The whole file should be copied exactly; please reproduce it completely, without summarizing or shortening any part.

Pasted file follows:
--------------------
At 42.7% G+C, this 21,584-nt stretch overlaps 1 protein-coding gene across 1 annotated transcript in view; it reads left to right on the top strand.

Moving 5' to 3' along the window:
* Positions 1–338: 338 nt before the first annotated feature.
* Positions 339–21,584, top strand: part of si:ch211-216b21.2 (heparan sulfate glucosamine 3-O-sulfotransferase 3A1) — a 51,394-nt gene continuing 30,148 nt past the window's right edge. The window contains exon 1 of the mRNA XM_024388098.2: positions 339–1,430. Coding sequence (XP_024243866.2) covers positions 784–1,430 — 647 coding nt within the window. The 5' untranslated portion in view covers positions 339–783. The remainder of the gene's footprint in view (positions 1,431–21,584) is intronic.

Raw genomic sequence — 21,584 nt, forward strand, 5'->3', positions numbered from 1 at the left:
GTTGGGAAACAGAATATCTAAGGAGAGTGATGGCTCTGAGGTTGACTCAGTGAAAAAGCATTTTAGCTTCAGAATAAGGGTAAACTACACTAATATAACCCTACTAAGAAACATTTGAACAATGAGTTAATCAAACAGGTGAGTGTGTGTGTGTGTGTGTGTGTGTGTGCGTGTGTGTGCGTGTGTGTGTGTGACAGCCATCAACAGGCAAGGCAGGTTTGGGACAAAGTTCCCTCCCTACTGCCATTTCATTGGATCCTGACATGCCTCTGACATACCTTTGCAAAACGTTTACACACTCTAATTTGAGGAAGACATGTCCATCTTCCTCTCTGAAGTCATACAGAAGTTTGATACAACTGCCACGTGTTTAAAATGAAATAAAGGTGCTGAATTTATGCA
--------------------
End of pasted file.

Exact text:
At 42.7% G+C, this 21,584-nt stretch overlaps 1 protein-coding gene across 1 annotated transcript in view; it reads left to right on the top strand.

Moving 5' to 3' along the window:
* Positions 1–338: 338 nt before the first annotated feature.
* Positions 339–21,584, top strand: part of si:ch211-216b21.2 (heparan sulfate glucosamine 3-O-sulfotransferase 3A1) — a 51,394-nt gene continuing 30,148 nt past the window's right edge. The window contains exon 1 of the mRNA XM_024388098.2: positions 339–1,430. Coding sequence (XP_024243866.2) covers positions 784–1,430 — 647 coding nt within the window. The 5' untranslated portion in view covers positions 339–783. The remainder of the gene's footprint in view (positions 1,431–21,584) is intronic.

Raw genomic sequence — 21,584 nt, forward strand, 5'->3', positions numbered from 1 at the left:
GTTGGGAAACAGAATATCTAAGGAGAGTGATGGCTCTGAGGTTGACTCAGTGAAAAAGCATTTTAGCTTCAGAATAAGGGTAAACTACACTAATATAACCCTACTAAGAAACATTTGAACAATGAGTTAATCAAACAGGTGAGTGTGTGTGTGTGTGTGTGTGTGTGTGCGTGTGTGTGCGTGTGTGTGTGTGACAGCCATCAACAGGCAAGGCAGGTTTGGGACAAAGTTCCCTCCCTACTGCCATTTCATTGGATCCTGACATGCCTCTGACATACCTTTGCAAAACGTTTACACACTCTAATTTGAGGAAGACATGTCCATCTTCCTCTCTGAAGTCATACAGAAGTTTGATACAACTGCCACGTGTTTAAAATGAAATAAAGGTGCTGAATTTATGCA